Directed Research

Directed research is conducted by UMN undergraduate students with sponsoring faculty in numerous labs on campus. This work can exist in tandem with existing projects or be completely novel research based on the paradigm, permission, and resources of the sponsoring faculty member. These projects are self-designed and proposed to the director of undergraduate studies of the student’s major and Directed Study staff. Students undertaking this research are awarded credit at the successful completion of their projects on a S/N scale.

The College of Biological Sciences has put together a great resource for those interested in directed research. Generally, at the NMRC, we require a semester’s experience in our labs before designing and applying for a directed research program.

UMN Undegraduate Funding

Of the mostly commonly awarded internal undergraduate funding mechanisms, the NMRC most often receives awards through the Undergraduate Research Opportunities Program (UROP), the North Star Alliance programs, and MnDRIVE Brain Conditions initiative. Generally, the NMRC requires a semester’s lab experience before applying for any of these programs except the MnDRIVE award which places undergraduates with our labs on a predetermined project. Students receive direct funding to defray their tuition and research expenses. Incoming interns should begin to identify application timelines with their mentors immediately when starting at the NMRC to ensure deadlines align with their intended volunteer period.

External Undergraduate Funding

Multiple organizations offer grants in aide to undergraduate researchers either writ large or by the field of research. Some of most frequently awarded stipends include Parkinson's Foundation Summer Fellowship, a ten week mentored experience, and the North Star STEM alliance award(s) to encourage traditionally underrepresented demographics in research.

There are numerous options for recognition and funding to better support your research experience. When applying for an undergraduate research position, anywhere, consider your long-term goals. Securing independent funding is a vital skill for every principle investigator

Macalester Co-Op

The NMRC fosters a close and reciprocal relationship with Macalester College and provides for-credit internships through the Macalester Internship Office during the summer term. In the past, the NMRC has also been host to independent research undertaken as capstone projects, sponsoring students who have received Macalester specific institutional scholarships, and taken Macalester students to present their research at national conferences.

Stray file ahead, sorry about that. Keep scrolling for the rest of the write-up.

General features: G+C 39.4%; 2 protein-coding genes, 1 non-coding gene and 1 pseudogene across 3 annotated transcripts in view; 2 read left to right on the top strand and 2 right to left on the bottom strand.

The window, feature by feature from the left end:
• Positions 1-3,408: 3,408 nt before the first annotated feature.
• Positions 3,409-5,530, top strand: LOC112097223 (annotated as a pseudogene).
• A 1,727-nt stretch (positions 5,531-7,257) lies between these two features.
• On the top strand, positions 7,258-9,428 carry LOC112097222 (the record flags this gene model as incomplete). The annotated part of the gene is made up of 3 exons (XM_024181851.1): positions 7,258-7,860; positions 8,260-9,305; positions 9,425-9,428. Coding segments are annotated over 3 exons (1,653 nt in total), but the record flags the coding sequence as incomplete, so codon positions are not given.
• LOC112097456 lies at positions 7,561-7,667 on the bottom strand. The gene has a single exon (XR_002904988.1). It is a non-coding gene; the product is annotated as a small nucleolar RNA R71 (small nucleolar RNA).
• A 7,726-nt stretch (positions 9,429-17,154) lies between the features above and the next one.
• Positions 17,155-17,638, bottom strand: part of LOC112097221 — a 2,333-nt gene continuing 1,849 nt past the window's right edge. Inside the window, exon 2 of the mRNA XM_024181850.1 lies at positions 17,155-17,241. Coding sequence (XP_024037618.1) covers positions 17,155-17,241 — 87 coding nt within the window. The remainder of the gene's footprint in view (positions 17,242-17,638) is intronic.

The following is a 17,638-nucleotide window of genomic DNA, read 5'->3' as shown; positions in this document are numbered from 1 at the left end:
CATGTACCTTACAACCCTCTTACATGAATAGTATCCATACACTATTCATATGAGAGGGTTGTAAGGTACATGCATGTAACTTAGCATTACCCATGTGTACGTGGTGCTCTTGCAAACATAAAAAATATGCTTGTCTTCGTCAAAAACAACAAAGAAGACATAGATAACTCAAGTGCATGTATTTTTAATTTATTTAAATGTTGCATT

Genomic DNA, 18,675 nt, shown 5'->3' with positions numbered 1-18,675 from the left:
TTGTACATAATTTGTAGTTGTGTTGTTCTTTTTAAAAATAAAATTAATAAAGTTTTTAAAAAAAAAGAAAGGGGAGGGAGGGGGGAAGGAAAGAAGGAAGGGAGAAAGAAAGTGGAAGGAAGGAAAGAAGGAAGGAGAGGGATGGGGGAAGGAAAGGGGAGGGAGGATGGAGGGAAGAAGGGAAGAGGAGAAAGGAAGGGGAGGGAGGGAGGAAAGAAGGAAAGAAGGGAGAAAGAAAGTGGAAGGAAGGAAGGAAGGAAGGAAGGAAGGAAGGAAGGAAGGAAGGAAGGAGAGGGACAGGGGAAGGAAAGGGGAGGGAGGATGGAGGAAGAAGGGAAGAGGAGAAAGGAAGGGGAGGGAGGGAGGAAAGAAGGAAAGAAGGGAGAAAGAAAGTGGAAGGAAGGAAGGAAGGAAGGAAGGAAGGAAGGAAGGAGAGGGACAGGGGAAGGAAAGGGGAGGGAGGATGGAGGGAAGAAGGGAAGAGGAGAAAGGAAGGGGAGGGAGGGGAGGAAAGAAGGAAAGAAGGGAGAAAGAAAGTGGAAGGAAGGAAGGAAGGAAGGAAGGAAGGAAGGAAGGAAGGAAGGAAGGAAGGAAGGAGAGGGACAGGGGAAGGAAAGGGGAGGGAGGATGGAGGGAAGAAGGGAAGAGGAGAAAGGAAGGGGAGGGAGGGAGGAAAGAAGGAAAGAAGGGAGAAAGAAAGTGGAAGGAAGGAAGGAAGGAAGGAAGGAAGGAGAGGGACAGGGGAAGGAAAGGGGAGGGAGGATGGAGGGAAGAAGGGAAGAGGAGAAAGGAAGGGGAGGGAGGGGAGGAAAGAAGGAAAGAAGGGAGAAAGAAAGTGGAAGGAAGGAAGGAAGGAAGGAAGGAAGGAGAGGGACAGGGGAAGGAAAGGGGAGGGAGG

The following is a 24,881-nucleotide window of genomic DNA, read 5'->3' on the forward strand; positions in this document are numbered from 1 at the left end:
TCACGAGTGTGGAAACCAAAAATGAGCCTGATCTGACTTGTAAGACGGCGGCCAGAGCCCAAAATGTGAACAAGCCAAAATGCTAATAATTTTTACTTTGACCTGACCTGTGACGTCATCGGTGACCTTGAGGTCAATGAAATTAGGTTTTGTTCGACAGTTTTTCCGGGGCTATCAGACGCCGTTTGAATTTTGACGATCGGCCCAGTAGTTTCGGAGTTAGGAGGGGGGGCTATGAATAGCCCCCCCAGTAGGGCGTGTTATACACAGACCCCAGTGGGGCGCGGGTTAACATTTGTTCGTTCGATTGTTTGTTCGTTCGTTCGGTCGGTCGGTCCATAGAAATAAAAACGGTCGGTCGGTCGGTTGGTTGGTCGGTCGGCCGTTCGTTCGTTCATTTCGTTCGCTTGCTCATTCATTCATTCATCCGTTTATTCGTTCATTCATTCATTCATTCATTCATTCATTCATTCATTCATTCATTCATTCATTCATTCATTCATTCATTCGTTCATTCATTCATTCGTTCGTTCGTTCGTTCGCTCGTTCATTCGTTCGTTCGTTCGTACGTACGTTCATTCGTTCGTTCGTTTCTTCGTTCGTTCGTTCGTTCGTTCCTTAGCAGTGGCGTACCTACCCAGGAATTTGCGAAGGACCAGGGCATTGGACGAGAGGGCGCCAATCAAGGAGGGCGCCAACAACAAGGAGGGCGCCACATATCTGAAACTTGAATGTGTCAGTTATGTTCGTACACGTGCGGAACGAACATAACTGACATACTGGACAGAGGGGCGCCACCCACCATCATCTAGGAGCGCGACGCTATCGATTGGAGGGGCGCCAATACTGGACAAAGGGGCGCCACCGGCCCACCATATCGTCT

We encourage students of diverse academic backgrounds to inquire or apply!

The Neuromodulation Research Center (NMRC) offers a collaborative and translationally focused training environment, and brings together the University of Minnesota’s experts from engineering, neuroscience, neurology, neurosurgery, and radiology to advance the understanding of brain disorders and neuromodulation therapies for these disorders. The University of Minnesota shall provide equal access to and opportunity in its programs, facilities, and employment without regard to race, color, creed, religion, national origin, gender, age, marital status, disability, public assistance status, veteran status, sexual orientation, gender identity, or gender expression.

Potential roles and levels in the NMRC range from student volunteers, junior scientists, post-doctoral fellows to research associate and faculty levels when available. Posted positions and their descriptions are available in the left hand column. All formal applications for paid positions must be made through the UMN job portal.

Graduate and Postdoctoral Training Opportunities

Under the direction of Dr. Jerrold Vitek, NMRC brings together an interdisciplinary team of experts from neurology, neurosurgery, neuroscience, radiology, and engineering to advance neuromodulation therapies for movement disorders. Our group is part of the Udall Center for Excellence in Parkinson’s Disease Research awarded to the University of Minnesota in 2016. In the heart of Minnesota’s ‘Medical Alley’ our NIH-funded team fosters inventive, translational research aimed at training the next generation of researchers and clinicians and providing Minnesotans with world-class care.

We seek outstanding scientists interested in working in an NIH funded research program studying motor systems neurophysiology, the pathophysiology of Parkinson’s disease (PD), mechanisms of deep brain stimulation (DBS) in preclinical animal models of PD, and new DBS approaches. These postdoc positions, described in the left hand column, offer opportunities for multidisciplinary research, training in neuroengineering and neurophysiology, and career development. 

Undergraduate Opportunities

The NMRC offers numerous opportunities for both funded and unfunded volunteer and intern positions. The interdisciplinary approach of our research means that students with backgrounds in many fields including, neuroscience, electrical and mechanical engineering, computer science, animal science, biology chemistry have the opportunity to conduct research in the Academic Health Center at the University. We are especially interested in hearing from you if you have engineering, programming, or experience working with the statistical analysis of large data sets.

Typical interns usually work around ten hours a week in our clinical or pre-clinical labs working with and shadowing a researcher on the one of our NIH funded projects. Volunteers gain a holistic experience of their project, working on aspects from data collection to analysis and then to presentation with our cohort at the Society for Neuroscience conference or similar.   

Numerous opportunities for funding of for-credit research exist for both UMN students and extramural applicants. Check out just a few of the opportunities below to enrich your experience with the NMRC in the left column.